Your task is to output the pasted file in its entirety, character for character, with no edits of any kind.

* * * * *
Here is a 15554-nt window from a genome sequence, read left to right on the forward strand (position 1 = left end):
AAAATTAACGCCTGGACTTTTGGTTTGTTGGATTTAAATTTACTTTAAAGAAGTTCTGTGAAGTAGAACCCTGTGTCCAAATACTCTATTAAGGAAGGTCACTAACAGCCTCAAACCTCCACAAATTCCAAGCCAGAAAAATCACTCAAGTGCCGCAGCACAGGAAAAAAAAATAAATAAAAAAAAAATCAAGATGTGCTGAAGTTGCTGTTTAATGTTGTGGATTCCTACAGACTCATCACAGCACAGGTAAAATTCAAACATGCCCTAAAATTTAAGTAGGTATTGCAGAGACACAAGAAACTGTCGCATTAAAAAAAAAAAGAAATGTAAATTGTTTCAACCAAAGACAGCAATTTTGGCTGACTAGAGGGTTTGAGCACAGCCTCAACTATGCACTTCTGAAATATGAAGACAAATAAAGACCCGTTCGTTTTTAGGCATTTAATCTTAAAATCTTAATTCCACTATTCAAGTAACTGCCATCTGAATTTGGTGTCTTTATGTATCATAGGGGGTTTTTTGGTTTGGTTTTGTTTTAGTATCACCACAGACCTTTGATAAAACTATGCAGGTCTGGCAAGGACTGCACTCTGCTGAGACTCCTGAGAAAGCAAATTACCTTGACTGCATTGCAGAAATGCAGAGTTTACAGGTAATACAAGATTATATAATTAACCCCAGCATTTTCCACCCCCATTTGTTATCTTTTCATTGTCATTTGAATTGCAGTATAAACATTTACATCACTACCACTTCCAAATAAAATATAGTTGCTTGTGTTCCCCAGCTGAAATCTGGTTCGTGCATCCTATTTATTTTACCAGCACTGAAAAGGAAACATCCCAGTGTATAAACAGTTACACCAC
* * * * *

Here is a 15554-nt window from a genome sequence, read left to right on the forward strand (position 1 = left end):
AAAATTAACGCCTGGACTTTTGGTTTGTTGGATTTAAATTTACTTTAAAGAAGTTCTGTGAAGTAGAACCCTGTGTCCAAATACTCTATTAAGGAAGGTCACTAACAGCCTCAAACCTCCACAAATTCCAAGCCAGAAAAATCACTCAAGTGCCGCAGCACAGGAAAAAAAAATAAATAAAAAAAAAATCAAGATGTGCTGAAGTTGCTGTTTAATGTTGTGGATTCCTACAGACTCATCACAGCACAGGTAAAATTCAAACATGCCCTAAAATTTAAGTAGGTATTGCAGAGACACAAGAAACTGTCGCATTAAAAAAAAAAAGAAATGTAAATTGTTTCAACCAAAGACAGCAATTTTGGCTGACTAGAGGGTTTGAGCACAGCCTCAACTATGCACTTCTGAAATATGAAGACAAATAAAGACCCGTTCGTTTTTAGGCATTTAATCTTAAAATCTTAATTCCACTATTCAAGTAACTGCCATCTGAATTTGGTGTCTTTATGTATCATAGGGGGTTTTTTGGTTTGGTTTTGTTTTAGTATCACCACAGACCTTTGATAAAACTATGCAGGTCTGGCAAGGACTGCACTCTGCTGAGACTCCTGAGAAAGCAAATTACCTTGACTGCATTGCAGAAATGCAGAGTTTACAGGTAATACAAGATTATATAATTAACCCCAGCATTTTCCACCCCCATTTGTTATCTTTTCATTGTCATTTGAATTGCAGTATAAACATTTACATCACTACCACTTCCAAATAAAATATAGTTGCTTGTGTTCCCCAGCTGAAATCTGGTTCGTGCATCCTATTTATTTTACCAGCACTGAAAAGGAAACATCCCAGTGTATAAACAGTTACACCAC